Cooper briefing: Icy roads and COVID vaccine update
Gov. Roy Cooper addresses the wintry weather hitting the Triangle and the impact on COVID-19 vaccination distribution.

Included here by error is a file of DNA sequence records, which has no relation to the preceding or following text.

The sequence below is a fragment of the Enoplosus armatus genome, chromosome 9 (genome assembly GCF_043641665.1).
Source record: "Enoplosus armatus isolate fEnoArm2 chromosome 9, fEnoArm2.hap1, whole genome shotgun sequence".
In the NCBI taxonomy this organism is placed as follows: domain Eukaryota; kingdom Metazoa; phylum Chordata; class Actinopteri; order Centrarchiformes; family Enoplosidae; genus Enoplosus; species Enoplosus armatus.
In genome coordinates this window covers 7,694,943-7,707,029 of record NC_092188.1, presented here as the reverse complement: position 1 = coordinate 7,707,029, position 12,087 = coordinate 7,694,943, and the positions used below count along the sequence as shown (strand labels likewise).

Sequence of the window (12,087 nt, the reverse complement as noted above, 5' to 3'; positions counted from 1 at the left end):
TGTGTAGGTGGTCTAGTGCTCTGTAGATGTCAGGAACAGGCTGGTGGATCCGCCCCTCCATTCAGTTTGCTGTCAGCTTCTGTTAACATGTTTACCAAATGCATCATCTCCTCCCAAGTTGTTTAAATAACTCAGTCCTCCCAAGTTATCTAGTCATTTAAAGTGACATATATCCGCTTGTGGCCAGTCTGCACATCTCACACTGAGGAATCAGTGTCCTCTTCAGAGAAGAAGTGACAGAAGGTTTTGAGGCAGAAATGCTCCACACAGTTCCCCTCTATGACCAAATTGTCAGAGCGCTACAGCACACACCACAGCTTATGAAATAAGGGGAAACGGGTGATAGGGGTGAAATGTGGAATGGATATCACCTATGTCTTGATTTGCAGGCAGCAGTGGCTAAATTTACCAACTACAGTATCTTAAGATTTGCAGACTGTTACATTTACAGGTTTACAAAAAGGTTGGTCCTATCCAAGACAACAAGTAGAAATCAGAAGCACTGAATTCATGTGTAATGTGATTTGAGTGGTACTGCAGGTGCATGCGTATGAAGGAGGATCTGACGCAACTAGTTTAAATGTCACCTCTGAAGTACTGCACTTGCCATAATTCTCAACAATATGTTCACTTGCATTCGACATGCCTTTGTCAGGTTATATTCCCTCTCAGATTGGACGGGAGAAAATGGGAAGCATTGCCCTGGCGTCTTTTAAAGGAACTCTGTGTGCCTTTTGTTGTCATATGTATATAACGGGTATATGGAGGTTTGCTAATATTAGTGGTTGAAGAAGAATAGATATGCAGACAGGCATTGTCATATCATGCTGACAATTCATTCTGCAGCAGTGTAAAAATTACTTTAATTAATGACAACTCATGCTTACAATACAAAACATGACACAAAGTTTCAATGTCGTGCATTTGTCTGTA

19 and the pandemic response. Getting our public school Children into the classroom and the severe weather that has hit our state this week. As of today, we have had 833,423 confirmed co vid 19 cases, 3916 new cases reported since yesterday, 1892 people in the hospital and, sadly, 10,766 people who have died. Our prayers continue to go out to those who've lost loved ones to this cruel virus. But we're encouraged to see our cove in 19 numbers declining and remaining stable for the first time Since late November, the number of people hospitalized in North Carolina due to the virus has dropped under 2000. We're also tracking a decline in case numbers and seeing the state's percent of positive cases go lower, though both are higher than we want to see. But day by day, North Carolina is making progress and this is good news, and we'll be examining that and other improving data as we work on the next executive order. But we still must keep our guard up as well as our mass, especially is more schools return to in person instruction after our encouragement, to do so 16 days ago. Keeping at your each other safe and keeping students and teachers in the classroom is a top priority, and it's vitally important toe wear, masks and practice social distancing. We know that our safety measures work even as we're seeing Mawr contagious variance of this virus out there. These actions can keep us safe until the vaccine is mawr widely available. North Carolina is continuing to distribute vaccines quickly, with nearly two million doses already administered, and we're seeing progress on our efforts to distribute vaccines equitably. For example, last week, 23% of our allotted first doses were administered to black North Carolinians. This is up from just 13% 5 weeks ago. I'm proud of our states work to give the vaccine quickly and equitably and will continue to expand these efforts due to the severe weather across the country. The Center for Disease Control. The CDC notified states across the country, including ours, that some vaccine shipments are delayed. This news is frustrating to all of us, but providers are working to get appointments scheduled and We're pushing to get Mawr vaccine for our state. Here in North Carolina, we know firsthand the disruption severe weather weather can create, and I'll touch on that in a moment. But first, I'd like to address the disruption that so many of our students and families have felt from remote learning during this pandemic. A swell a czar efforts to get students back in the classroom safely. As of today, 91 of the 115 school district's have returned to end person learning by mid March, 95% of our school district's plan to provide in person instruction and that will serve 96% of the state students. That's a good thing, and many students are going back because we've encouraged local school systems to do so. We know that in person learning can be held safely with proper health measures in place, and I'm joining education leaders to encourage school district's to take this step. However, it is critical that parents and teachers have confidence that their health and safety will remain a priority. I've communicated with legislative leaders that I can sign legislation requiring all school districts to return to the classroom if It requires compliance with the Department of Health and Human Services safety guidelines for schools and protects the ability of state and local leaders to respond to emergencies. The bill they just passed fails on both of these fronts. I'll continue to discuss potential new legislation with General Assembly leaders before taking action on the bill that I now have on my desk. It is critical for our students and teachers that we get this right now for an update on today's inclement weather. Today's ice storm brought down trees and power lines, leaving thousands in the dark and with MAWR ice on the way. As of 1 35 PM, there were nearly 23,000 without power. Most of the ice concern is in the West and northern Piedmont, with rainfall expected this afternoon and evening. There's a serious threat for river flooding and flash flooding in the eastern half of the state. This is especially true at the Tar River near Greenville and the Lumber River near Lumberton. We need to take this weather seriously. Yesterday, I declared a state of emergency to allow repair crews from out of state to more help quickly help communities who have lost power and also activated 40 members of the National Guard to assist with fallen tree and debris removal. The Department of Transportation is working to clear roads and debris, and they, along with the state Highway Patrol, ask you to please stay off the road in these icy areas. Today's icy weather and rain follows another storm this week, with a deadly tornado touching down in Brunswick County late Monday night. Yesterday, I visited there, and our prayers go out to those who lost loved ones or who were injured in the storm. The tornado caused significant damage, even demolishing some homes. And I heard harrowing stories from survivors who were glad to be alive. The state will marshall. All available resource is to help people recover. Right now, Emergency management is assessing the damages to determine what kind of additional assistance may be available. Also, people in southeastern North Carolina, particularly along the coast, should be on the lookout form or potential severe weather later today. Director Spray Berry will address that in just a minute. But first I want to thank our first responders. Emergency managers, law enforcement utility workers and others across the state who keep us safe. They worked tirelessly and fearlessly to help get people to safety, and already they've begun repairing the damage. I am grateful for their resilience as we face the aftermath of a tornado and winter storms across the country on top of a pandemic, many of us may be feeling worn down. Our state has experienced a lot of challenges, but one thing I know, North Carolinians are resilient. When we get knocked down, we get back up. And I know that if we continue to work together and keep keep each other safe, we'll get through this and we'll build back stronger than we were before. Also with me today is our secretary of public safety, Eric Hooks. As I mentioned, our director of emergency management, Mike Spray Berry is with us today. Dr. Cohen is not with us today, but we have with US Deputy Secretary of Health and Human Services Cody Ken's Lee and Deputy Secretary of North Carolina Medicaid Dave Richard, our Sign language interpreters or Monica McGee and Cameron Larson. And behind the scenes Jackie and Jasmine Motive via our our Spanish language interpreter's. I'll now recognize director Spray Berry for a few remarks, Mike, Thank you, Governor, and thank you for your outstanding leadership. Today is day 346 of the state emergency response team activation for the co vid response, and we're also activated for the winter storm. The icy weather we're seeing today is having major effects, especially in our northern and Western counties. Statewide is the governor mentioned public and private utilities air, currently reporting about 23,000 customers without power. Those numbers have been falling since about 11 a.m. but may rise again as temperatures drop this evening. We want to thank our utility partners for their readiness and professionalism as they have aggressively and decisively addressed power outages throughout the state. Please do not call 911 to report power outages. You could report those online or via phone directly to your utility company. 911 Centers across the state are already experiencing high call volumes, and we need to keep those lines open for true emergencies. If your power is out, do not use a generator or grill inside your home or garage. Deadly carbon monoxide film flames fumes can accumulate that, and you can't see them or smell them the National Guard. Soldiers at the governor's activated and he mentioned are staged armories in North Wilkesboro, Charlotte and Rockingham. They will deploy from those sites as they are requested to assist counties with clearing down trees and debris. We're always thankful for their service. Please avoid any unnecessarily travel today and tonight so that ice and down trees can be cleared from. The roads are hardworking. Highway patrol partners have already responded to more than 172 collisions today, and more than 420 calls for service. If you must travel, remember to treat intersections as a four way stop when traffic signals air out, reduce speed, increased following distance and scan the road ahead for hazards. Move over to make room for those working alongside the road to respond to collisions. Remove tree and restore power. R D O T teammates have more than 1100 workers on the roads today in order to keep him clear. As of noon, D o T reports that all major roads from the mountains to the coast are open. Crews have reported possible icy spots on roads in western and north central North Carolina. Most highway divisions were reporting little ice accumulation on roads services, but said ice on elevated surfaces or down trees could become an issue as temperatures continue to drop. Today, at least 28 School district's are reported closing have reported closing today, with several delayed starts and many others on remote learning. In Brunswick County, our disaster recovery staff is continuing to work with local government officials to conduct damage assessments after Monday's tornado near Ocean Isle Beach. Again, our prayers are with those folks who were harmed or injured by that tornado. There is a slight threat for more severe weather in that part of the state tonight, but it's been downgraded from the marginal threat category that the weather service forecast early today. As always, don't forget to look out for your family, friends and neighbors during this winter weather and to call your loved ones daily with kindness and cooperation. We'll all get through this together is one team, one mission and one family. Thank you, Governor. As always, we thank you for your leadership Mike and will now take questions from the media. If you can identify yourself and your organization will take the first question Our first question is from Richard Craver with the Winston Salem Journal. Hello, Governor. This is Richard Craver with the with seven journal E. I was gonna ask a question and regain, too, Uh, Cove in 19. And there was evidently a statement put out yesterday from DHHS involving, um, e guess new guidelines for, um, allowing people from other states to come into North Carolina and get vaccination appointments and vaccinations. And I want to see if I could get they Richard to provide a little bit more detail about that reasoning. So first, uh, the vast majority of vaccines are going to North Carolinians that are in North Carolina right now. Uh, the guidance has The federal guidance has just been changed to allow states to beam or restrictive and whether they're going to serve any people who come from out of state. So we have provided that guidance to providers that they can do a little mawr to focus. Uh, mostly on North Carolinians. We have Cody Kinsley, who's the deputy deputy secretary of department, health and human Services with us, and he may want to shed a little more light on that, Cody. Thank you, Governor. on Thank you for the question. Absolutely right that the federal government has recently changed the policy, allowing North Carolina to be a bit more restrictive. But I think what's important to remember is that this is a federal asset and that many of our communities along the border some folks do live, work or get their healthcare in North Carolina, even though they may live on the other side of the border. So some folks may still get their vaccine here. But, as the governor said, it is a very, very low number. Were also, of course, working with our providers to encourage them toe schedule folks that are from North Carolina to partner with local churches or other community based organizations To be sure that those individuals in North Carolina are getting their vaccines here in North Carolina. Thank you. Thanks, Cody. Next question, Our next question is from Christy O Connor with WBTV. Hi there. Um, to follow up on that last question, um, I was wondering, especially with the Charlotte area being right on the border. I was wondering if that would, um impacts the mass vaccination clinics that are held in Charlotte with those, um new guidelines restrict people from South Carolina coming Teoh, a mass vaccination site at Bank of America Stadium or Charlotte Motor Speedway. The vast numbers of people who came to those mass vaccination sites were North Carolinians. But as they continue with mass vaccinations in the Charlotte area, providers can tweak their, uh, guidance to people to make sure they focus mawr on North Carolinians. As Cody says, I don't think you want toe force people, not Thio. Get a vaccine here as it is a federal asset. But providers now we're going to spend more time trying to make sure they are focusing on North Carolina North Carolinians. This includes a max mass vaccinations and vaccinations and every other place that we're providing the vaccine. Next question. Please come on. Our next question is from Dawn Bond with the News and Observer in service from coaches. There's a petition in a bill about high school outdoor sports capacity and how that's ah numeric limit and not percentage like college and professional football. Or so can that be changed in the next executive order to have a similar percentage with facing limits and then also on SB 37 You said that you won't sign it, and I guess it's about nine days or less. Um, will you let it become law? And what should school systems do? In the meantime, there are boats there for an override. Thanks for those questions, Dawn. First, I understand parents wanting to come and see their students at ball games. I remember playing high school basketball and football and see my parents up there every time along with my grandparent's. So I know how much that means. You heard earlier that our numbers are improving, which is good. Uh, we're a long way from being out of the woods here. We need people to continue toe, wear a mask and social distance and get their vaccines as soon as they can and as soon as their turn comes up. But we're feeling Mawr positive about the situation, and this executive order runs out at the end of the month, and you'll hear from us next week regarding a new executive order. That's one of the issues that health officials are looking at. The desire to increase the number of Spectators at events. Uh, we got to keep the health and safety of North Carolinians as the number one priority. But we do understand people wanting Thio be a part of these events, and so that's something that the health experts are working on there, looking at the data there, talking to people in other states and other states. They're talking to the C. D. C. And and hopefully we will see some changes in that area when we make the announcement on the new executive order next week. As I mentioned earlier, I think that the legislation fails on two areas. Number one. It allows schools to put students back in the classroom in violation of the Department of Health and Human Services guidelines. Uh, specifically, it allows them to put middle and high school students back in the classroom without social distance. See, that's one problem that I have with the legislation that I told the Legislature, and secondly, it hampers state and local officials from being able to respond to an emergency. Supposed this variant causes significant problems, and you have in the Legislature in the legislation that students still have to be in person in the classroom and you take away the authority of state and local officials to be able to respond to those emergencies has not a good thing. I want our students back in the classroom. That's why I stood here 16 days ago along with the superintendent of public instruction, along with the chair of the State Board of Education, and said, We need our Children back in the classroom. We need to do it safely safely. We need to follow the guidelines, but they need to be back. And a lot of school systems have responded to that. And as I mentioned earlier by by mid March oh, so will be close to covering 90% of the students being back in the in person classes. I consign alleged piece of legislation with those two requirements, that the guidelines be followed and that the local and state emergency authority not be hampered. So I would hope that they could send another piece of legislation or just let this run its course, because I think most of the local school boards are taking action here and a lot of people talk about the importance of local control. Local control is important. Next question, please. We will follow up dawns on news in the server. Hi. Thanks. for the follow up. Um, you said that you know, they'll be more by been March 95 but then that still leaves those. Haven't, um would you do in order or some sort of action Thio, get those other schools toe open under plan B, which has the distance thing and then with the vaccine shipment delays this week, Do we know how many Pfizer vaccines have arrived this week? Some of the Pfizer vaccines have arrived. I don't think the Madonna has I'm gonna call on Cody for for that, but I'll continue to talk with legislative leaders about the potential of another piece of legislation that would, uh, cure both of these concerns that I have with the present legislation. And in the meantime, I'm going to continue to encourage local boards to get Children back in the classroom following the guidelines that the Department of Health and Human Services has has set out. Uh, Cody, I'll let you address the vaccine shipment issue. Thanks for the question. Um, none of the Madonna vaccine has arrived in North Carolina, but about half of the Pfizer vaccine has arrived either yesterday or we expect it to arrive today. we have that list. The federal government provided it to us, and we can release it and provide that to you as well s so you can see which places are receiving the vaccine. Thank you. Thank you. Next question. Question is from David Ford, W f d D. Thank you, David, for WFUV. During last week's press conference, Dr Korn mentioned that the department have developed a process to investigate any, um, egregious violations of the prioritization protocols. Can one of you tell us more about how that process works? And one of the, uh, repercussions, I guess, for providers found violating the guidelines, uh, the number one priority of this administration is getting the vaccines out quickly and equitably. We want the providers to follow the guidelines and the groups that we have set out, and we do not want, uh, egregious, egregious violations of that. But I'll let Cody talk about what the department has done. Thank you for the question. It's absolutely correct. Our guidance is that right now we're in phase one, and we believe, and that all of the providers in North Carolina are working incredibly hard to serve those individuals. Um, and you've heard us say that there are times when if you're getting to the bottom of the vile and you can't find the person in that phase to get a vaccine, you need to try to have a wait list or you need to call someone that could come in and get that vaccine. But for those times where folks are egregiously or intentionally stepping out of the phase, we want toe, learn about that and hopefully work with those providers to get them back into compliance. Toe do the right thing that we're doing for North Carolinians on. Then we will take into account their allocations if we need to. If they continue to step out of phase unnecessarily. We look at many factors when we're doing allocations population on. Then, of course, very importantly, if folks were serving people in the phase and then also making sure that we're meeting our targets and goals for serving people in historically marginalized populations. So our allocations or a way that we can help make sure that all of our providers air compliant with the current phase and expectations, Thank you. Next question police. Our next question is from Ashley Tally with WRL Thanks for taking my call, Governor. Two questions to follow up on the two most recent questions. One is along with us. The recent Senate and House bill. The past is the newly proposed, um, family choice Summer Family Choice Learning Bill. Do you support that, um, in bringing more Children into summer school to help make up for the learning they may have lost. And then my second question is, um, about the vaccine roll out. We're hearing that while a lot of first doses were canceled, second doses for some were moved up, and I wanted to ask Cody if that was because of, um, trying to get people in where they do have the Pfizer vaccine. Now. Thank you. Thank you. Um, I believe that a number of Children have struggled with remote learning. I wanna praise teachers and parents and the students who've worked so hard Thio to make it work during this time. But we know and one of the reasons I'm pushing to get Children back in the classroom in person is because, uh, remote learning hasn't worked for a number of kids. So if we can provide opportunities for them to catch up for them to get additional instruction, then I think that's positive. I know that the legislation that's being considered in the House now is being shopped around to educators across the state, and people are having input. We look forward to having some input into that legislation. Eso I think the idea is a good one, but we have to see the specifics of the legislation, and I'll let Cody address the vaccine issue. Thank you, Governor, and thank you for the question. So it's important to remember that vaccine doses arrive in the state out of certain schedule. So second doses arrive in North Carolina, usually on Thursdays and Fridays, and first doses arrive on Tuesdays and Wednesdays. So a lot of the second dose appointments that are planned for this week had already arrived in the state at the end of last week, which enables providers to move forward and providing those second doses, which is great news. We want folks to be getting their second doses, and right now of those that are eligible for their second dose is 98% of folks have completed the Siri's. We have over 600,000 North Carolinians that have completed the full tudo Siri's. So that's really great news for us. A za tool to fight the Cove in 19. We also know that earlier on we were off to a slower start on first doses. We've cleared that backlog, and now North Carolina and North Carolina providers are providing vaccine Justus quick as it comes into the state. But because we're a little behind for the first couple of weeks, there's a few extra second doses on the shelf that we're continuing to give to people that are ready. So that's why folks were able to go ahead and keep getting their second doses this week. First and foremost, we want people to be safe, of course, but try to keep their appointments. Thank you. Next question, please. Our next question is from Claire Donnelly with W F A. Hi, Governor. Clear Donnelly from wftv. Thanks for taking my question. Um, you mentioned that health officials are considering increasing the number of Spectators at some events with the next executive order. I'm wondering what else they're considering as faras loosening restrictions. Well, the state of North Carolina has put health and safety of North Carolinians as the first priority since the beginning of this pandemic. And we now have a stay at home order. Uh, we have occupancy restrictions in some places, retail establishments throughout the state, All of the restrictions that air in place. Now the gathering limits others. All of these are on the table to be considered, and health officials are examining the data on looking at the science and talking to people in other states. And they'll continue to look at our numbers during the coming weeks. And I think all of the restrictions that we have on the table are gonna be considered as we look at the next executive order. One thing I know, though, is going to continue to be important for us to wear mass and to social distance and don't, uh, gather into big crowds. And these are the things that we know can spread this virus, and we want people to continue doing that. But will we? And we know that there will be continued restrictions in place in order to protect the people. But we'll be announcing what what changes are coming next week. Next question, please. We have a follow up. Claire Donnelly, W F A. Thanks eso I was also wondering, given that the state is still getting limited supplies of vaccine. Um, do you anticipate having to break off another smaller segment of Group three to start getting vaccinated on March 10th like you have to do with educators and school staff? And then who would be in that smaller group? We right now are still vaccinating healthcare workers, people who are 65 over and still a lot of people to vax vaccinate in that area. And I think Cody, I look today and the number was 642,000 people that we have completed the Siri's and that's great news. And we have AH lot Mawr vaccine coming and a lot more people getting vaccinated. Our educators will begin on February the 24th on, then on March the 10th are other frontline essential workers. I think what the department is going to do is to work with the providers and see how the process of working with educators goes, and to learn some things about that before any decisions are made about the frontline essential workers March 10th, would you say that's right? Cody thinks That's right. Okay. Next question, please. Our final question today will be from Tina Terry with WSOC. Hey, there, this is Thine is here with WSOC. Thank you for taking my question. Um, the weather's impact on Kobe 19 shipments. How is that impacting people who have a second dose is scheduled? Um, it sounds as if there might not be a great impact on those based on something that Cody said earlier. But I want to clarify that. And the other question I have is will be shipment delays impact, or could they possibly impact your decision to move on with teachers and school staff and group three next week? Um, it sounds like that That may not have an impact based on what the governor just said, but I just want to clarify that that's not Thank you. Obviously, I and governors and a lot of other states are very frustrated about the weather delays for the VAX vaccines that are coming into our state. I don't think the delays will be so much that it would affect anything in our stages, but I'll let Cody address the rest of the question. Thank you. We're watching this very carefully and working with our providers are guidance right now to providers is to get folks in as soon as they can. Once they have noticed that the shipments are coming. And and I think we'll see. Right now we have a two day, 2.5 day delay, and we'll see if that stretches out to make sure it informs what choices we have to make about guidance for providers. But that's still in evolving space. Um, second doses, you're right for most providers. Second doses have arrived at the end of last week. So for second dose appointments that were scheduled this week, many of them will be able to go forward. Now, of course, uh, some events, because because of whether that's happening in our state, may have to be canceled and rescheduled for other reasons as well. And that's why our top priority is people being safe. But then getting folks in for their second dose or their first dose just a soon as possible. Thanks. And I think there's a follow up there is. This is a team Syrian just wanted Thio for clarity, Um, on one of the questions someone asked earlier last week, you said you were working on protocols to help prevent people who are not teachers and school staff from fraudulently showing up to be vaccinated when Group three vaccinations begin next week. Have you come up with any protocols that would prevent that or penalized individuals? Not the provider, but the individuals who were trying to make fraud? Thank you. Thanks for the question. I think first and foremost, we believe North Carolinians want to do the right thing, and we want providers and all North Carolinians toe come together and make sure that folks get vaccinated when it is their phase. But there are strategies that help us make sure that the right folks in the phase get the vaccine when it is their turn on. We're seeing some of those already now providers air reaching out and offering appointments. They're partnering with local churches or local community based organizations. Toe. Make sure that they're getting access for folks there historically marginalized populations or and especially folks over 65 health care workers that are known to them. So when we move to our child care workers to teachers to other school personnel, uh, clearly there are very great partnerships at the local level. We know who those people are. We can work locally between vaccine providers and the school district's to make sure that people are scheduled accordingly. On this is what makes it a great group for us to be able to learn about how to operationalize this in a smart way and make sure that folks air coming in when it's their turn. Thank you. Thanks, everybody, for being with us today. Stay safe. Mhm. I don't know. Okay?